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    How much unconverted starch, or how much fermentable sugar does not make it into the kettle contributes to overall efficiency. Don't get hung up on whether you could have put 3 or 4 more grains of sugar in your coffee.

    There are losses all throughout the brewing process. What you want to do is to gain an understanding of what, and where those losses are in your system, and account for them. The goal is to get the end result you planned for, as opposed to squeezing every last ounce of beer out of a batch.
     
  8. Nosybear

    Nosybear Well-Known Member

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    The recipe builder actually does a pretty good job of tracking losses. Lost sugar to grain can be approximated: Take a gravity reading of second runnings. Let's say you get 1.010. A pound of grain soaks up about 0.5 quarts of liquid so if you have 10# of grain, you have 5 quarts of water remaining in them. Alternately, you could weigh the grain before and after to get the actual mass of water left behind but for now, let's go with the assumption built into the recipe builder. 5 quarts is 1.25 gallons, multiply times the 10 gravity points to get 12.5 points of gravity left behind. Divide by 46 ppg for sugar to get 0.27 pounds, or 4.35 ounces of sugar left behind. Not enough to worry about at our scale.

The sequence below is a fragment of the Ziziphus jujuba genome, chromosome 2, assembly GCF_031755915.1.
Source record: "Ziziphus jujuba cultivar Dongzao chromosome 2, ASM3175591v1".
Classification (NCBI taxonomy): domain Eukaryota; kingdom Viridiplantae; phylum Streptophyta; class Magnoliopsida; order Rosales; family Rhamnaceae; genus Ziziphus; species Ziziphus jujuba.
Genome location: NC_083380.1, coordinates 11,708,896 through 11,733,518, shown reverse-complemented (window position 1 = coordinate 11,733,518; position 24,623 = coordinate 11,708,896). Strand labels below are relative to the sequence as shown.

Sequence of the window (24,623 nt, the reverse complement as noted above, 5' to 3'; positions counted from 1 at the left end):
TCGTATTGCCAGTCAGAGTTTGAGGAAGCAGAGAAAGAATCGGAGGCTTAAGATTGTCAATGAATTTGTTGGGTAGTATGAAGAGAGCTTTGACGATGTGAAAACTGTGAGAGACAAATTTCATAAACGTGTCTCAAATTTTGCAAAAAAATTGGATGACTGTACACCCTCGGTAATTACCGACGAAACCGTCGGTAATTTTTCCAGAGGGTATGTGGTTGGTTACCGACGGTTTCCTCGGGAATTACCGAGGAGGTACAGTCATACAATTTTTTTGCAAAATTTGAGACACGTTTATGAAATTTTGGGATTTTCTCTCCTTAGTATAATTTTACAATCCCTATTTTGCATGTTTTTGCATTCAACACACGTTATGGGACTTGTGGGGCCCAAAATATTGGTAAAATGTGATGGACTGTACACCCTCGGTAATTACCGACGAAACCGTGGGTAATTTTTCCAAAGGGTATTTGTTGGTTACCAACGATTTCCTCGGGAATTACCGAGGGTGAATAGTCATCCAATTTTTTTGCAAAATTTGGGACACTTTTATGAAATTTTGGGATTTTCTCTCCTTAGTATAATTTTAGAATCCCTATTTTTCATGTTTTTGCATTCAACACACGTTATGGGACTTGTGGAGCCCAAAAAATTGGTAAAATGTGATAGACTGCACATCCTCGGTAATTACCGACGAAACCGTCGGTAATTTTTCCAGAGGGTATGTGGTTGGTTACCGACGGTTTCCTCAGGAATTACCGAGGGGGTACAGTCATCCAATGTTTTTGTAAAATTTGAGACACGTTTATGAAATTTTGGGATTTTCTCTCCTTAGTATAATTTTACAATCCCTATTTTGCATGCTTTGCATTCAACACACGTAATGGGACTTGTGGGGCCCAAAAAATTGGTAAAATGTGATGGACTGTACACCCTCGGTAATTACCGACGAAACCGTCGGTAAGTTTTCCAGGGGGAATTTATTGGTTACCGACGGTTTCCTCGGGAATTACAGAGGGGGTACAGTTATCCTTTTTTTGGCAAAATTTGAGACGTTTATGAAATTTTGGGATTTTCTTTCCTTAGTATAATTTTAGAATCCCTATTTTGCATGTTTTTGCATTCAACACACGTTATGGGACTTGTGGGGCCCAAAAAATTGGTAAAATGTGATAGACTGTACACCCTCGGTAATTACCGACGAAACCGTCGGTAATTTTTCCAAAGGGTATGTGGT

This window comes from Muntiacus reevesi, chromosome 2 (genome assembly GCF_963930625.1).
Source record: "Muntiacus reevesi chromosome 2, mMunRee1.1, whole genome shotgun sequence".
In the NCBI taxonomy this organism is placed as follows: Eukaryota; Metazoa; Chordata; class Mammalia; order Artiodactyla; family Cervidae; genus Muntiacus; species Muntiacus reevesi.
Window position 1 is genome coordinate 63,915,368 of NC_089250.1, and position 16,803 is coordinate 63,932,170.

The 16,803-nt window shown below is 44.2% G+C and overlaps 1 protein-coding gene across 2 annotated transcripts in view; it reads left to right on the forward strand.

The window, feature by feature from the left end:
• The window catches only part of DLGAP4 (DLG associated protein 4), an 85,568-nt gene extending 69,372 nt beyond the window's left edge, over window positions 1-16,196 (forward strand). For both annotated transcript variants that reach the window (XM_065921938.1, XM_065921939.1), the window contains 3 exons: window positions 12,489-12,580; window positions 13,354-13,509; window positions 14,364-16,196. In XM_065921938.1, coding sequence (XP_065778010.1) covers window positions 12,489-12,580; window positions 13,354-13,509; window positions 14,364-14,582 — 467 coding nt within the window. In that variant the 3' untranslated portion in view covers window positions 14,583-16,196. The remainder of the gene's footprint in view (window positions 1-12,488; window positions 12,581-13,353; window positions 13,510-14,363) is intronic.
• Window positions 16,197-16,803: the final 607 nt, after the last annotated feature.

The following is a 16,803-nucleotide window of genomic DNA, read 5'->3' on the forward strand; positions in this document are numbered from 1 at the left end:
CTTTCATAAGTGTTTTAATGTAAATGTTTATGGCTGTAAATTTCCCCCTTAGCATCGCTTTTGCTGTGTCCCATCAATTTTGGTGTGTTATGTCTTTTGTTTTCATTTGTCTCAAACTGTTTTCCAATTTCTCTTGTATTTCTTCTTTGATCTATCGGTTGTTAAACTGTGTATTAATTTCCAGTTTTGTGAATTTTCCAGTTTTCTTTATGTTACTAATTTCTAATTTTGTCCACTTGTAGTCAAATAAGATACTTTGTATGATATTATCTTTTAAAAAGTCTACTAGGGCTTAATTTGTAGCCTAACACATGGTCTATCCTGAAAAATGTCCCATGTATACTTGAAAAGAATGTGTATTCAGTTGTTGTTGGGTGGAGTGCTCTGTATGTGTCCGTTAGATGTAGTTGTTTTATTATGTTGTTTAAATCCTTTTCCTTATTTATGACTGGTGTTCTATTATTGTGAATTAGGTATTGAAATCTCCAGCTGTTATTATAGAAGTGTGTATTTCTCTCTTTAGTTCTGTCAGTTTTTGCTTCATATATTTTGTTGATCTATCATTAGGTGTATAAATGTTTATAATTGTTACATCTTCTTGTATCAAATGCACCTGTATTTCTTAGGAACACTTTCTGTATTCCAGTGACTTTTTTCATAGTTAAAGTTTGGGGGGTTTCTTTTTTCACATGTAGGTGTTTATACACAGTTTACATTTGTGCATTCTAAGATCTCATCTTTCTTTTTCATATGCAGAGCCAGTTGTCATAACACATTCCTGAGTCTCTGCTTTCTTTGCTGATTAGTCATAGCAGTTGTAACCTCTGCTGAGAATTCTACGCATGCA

9. thunderwagn

    thunderwagn Well-Known Member

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    Just my personal opinion, but I think the Brewers Friend water calcs are kind of a pain in the ass when first starting with BIAB. I much preferred using this calculator to really pinpoint what was happening and setting up my equipment profiles. After a few batches, and using this calculator, and comparing it to Brewers Friend, it was much easier for me to get my water amounts dialed in. This calculator also gives you some calculations and measurements that BF doesn't, which personally, I find useful.
    https://pricelessbrewing.github.io/...ssFermTrub=0.5&Gabs=0.08&Habs=0.0365#Advanced